A councillor in the eye of the storm over plans for an upgraded railway line from Bletchley to Bedford has called for an “interim decision” to remove blight from communities he represents.
A “non-statutory” consultation exercise closes today (Wednesday) but Cllr David Hopkins has slammed a process that could see a firm decision delayed for months.
“The long delay will lead to anxiety, depression and could trigger mental health issues,” said Cllr Hopkins (Danesborough & Walton) at a meeting yesterday (Tuesday).
“The community is on tenterhooks, especially in Woburn Sands, over the future of its much cherished Edgwick Farm and allotments.
“Homes are blighted, lives disrupted.
“Can we work to have an interim decision on issues such as Edgwick Farm and the future of the allotments made as soon as possible rather than having to suffer an 18-month delay?”
Cllr Hopkins found himself pushing at an open door with MK Council’s leadership who were yesterday crossing the t’s and dotting the i’s on their response to a consultation being carried out by the East West Rail Company.
Both the council and Cllr Hopkins support increasing the use of the passenger line which is part of a much bigger project to connect Oxford and Cambridge via Bletchley and Bedford.
But they have called on the company to reconsider aspects of the plans, including the possible closure of stations, the level crossing at Woburn Sands, and the creation of a ‘bypass’ for the town.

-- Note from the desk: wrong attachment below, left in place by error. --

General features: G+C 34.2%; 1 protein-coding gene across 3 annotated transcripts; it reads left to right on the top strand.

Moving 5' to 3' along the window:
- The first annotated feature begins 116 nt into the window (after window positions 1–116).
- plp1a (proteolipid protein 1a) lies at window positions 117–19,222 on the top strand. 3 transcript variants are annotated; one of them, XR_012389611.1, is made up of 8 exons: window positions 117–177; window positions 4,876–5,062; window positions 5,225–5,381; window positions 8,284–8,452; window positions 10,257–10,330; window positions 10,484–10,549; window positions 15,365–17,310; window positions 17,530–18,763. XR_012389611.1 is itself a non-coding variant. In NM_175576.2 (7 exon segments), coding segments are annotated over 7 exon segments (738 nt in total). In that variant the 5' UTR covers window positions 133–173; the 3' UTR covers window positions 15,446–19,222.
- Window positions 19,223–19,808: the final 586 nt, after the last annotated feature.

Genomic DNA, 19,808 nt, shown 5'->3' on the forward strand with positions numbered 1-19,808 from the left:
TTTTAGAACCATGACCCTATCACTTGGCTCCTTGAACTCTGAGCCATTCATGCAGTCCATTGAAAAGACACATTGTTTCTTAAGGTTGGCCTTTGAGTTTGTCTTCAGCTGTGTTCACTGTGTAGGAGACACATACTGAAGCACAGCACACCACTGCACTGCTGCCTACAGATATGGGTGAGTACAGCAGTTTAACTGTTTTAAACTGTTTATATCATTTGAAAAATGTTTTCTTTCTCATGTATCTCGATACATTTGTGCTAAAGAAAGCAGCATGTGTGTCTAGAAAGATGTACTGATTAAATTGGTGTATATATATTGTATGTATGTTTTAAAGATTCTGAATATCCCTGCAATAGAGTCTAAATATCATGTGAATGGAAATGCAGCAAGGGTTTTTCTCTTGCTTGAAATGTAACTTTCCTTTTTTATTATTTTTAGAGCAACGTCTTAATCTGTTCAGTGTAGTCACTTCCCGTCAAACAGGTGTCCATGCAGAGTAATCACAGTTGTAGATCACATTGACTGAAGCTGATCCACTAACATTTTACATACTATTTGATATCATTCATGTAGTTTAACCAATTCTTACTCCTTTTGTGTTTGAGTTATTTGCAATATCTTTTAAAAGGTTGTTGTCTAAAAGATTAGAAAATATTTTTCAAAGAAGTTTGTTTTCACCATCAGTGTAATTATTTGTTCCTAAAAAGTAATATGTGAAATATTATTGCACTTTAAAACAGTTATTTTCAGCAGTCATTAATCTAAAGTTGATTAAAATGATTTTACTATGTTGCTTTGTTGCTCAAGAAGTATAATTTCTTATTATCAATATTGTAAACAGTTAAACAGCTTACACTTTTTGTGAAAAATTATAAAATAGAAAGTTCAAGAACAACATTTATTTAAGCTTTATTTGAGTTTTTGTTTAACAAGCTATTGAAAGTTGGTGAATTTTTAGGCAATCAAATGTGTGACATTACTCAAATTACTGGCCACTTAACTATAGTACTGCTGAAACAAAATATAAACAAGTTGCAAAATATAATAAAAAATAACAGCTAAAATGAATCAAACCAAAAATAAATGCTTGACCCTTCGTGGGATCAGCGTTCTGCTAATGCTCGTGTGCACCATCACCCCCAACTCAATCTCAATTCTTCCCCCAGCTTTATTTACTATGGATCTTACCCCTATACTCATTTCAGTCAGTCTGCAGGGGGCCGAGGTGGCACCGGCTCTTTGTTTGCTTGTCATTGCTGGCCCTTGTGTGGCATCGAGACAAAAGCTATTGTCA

The Local Democracy Reporting Service asked East West Rail whether they would be making some interim decisions to remove blight. This winter (2021-22) has been earmarked for some decisions to be made.
A spokeswoman said once a preferred alignment option has been announced a number of options “will be discounted and not taken forward into the final proposals for the railway.”
The company spokeswoman says the “non statutory consultation” which closes today (Wednesday) will be used to “help guide the final preferred design for the project.”
Those final designs will be the subject of a “statutory consultation”, after which the company expects to present final plans to the Government for its approval.
The spokeswoman added: “We’ve sent consultation land plans to landowners who could potentially be affected by our proposals, and our dedicated land team are holding remote meetings with landowners to give support, advice and to share information.
“No homes are currently subject to a compulsory purchase order at this stage.
“Once we have considered the consultation feedback and a final preferred design has been developed, we will be able to provide further information as to what property may need to be acquired in order to deliver the final design for the project and the details of any discretionary purchase scheme that is taken forward.”
Cllr Jenny Wilson-Marklew, MK Council’s cabinet member for climate and sustainability, said the rail plans created an “awful lot of problems”.
She added that the council had amended its responses to the consultation to “reflect the strength of feelings”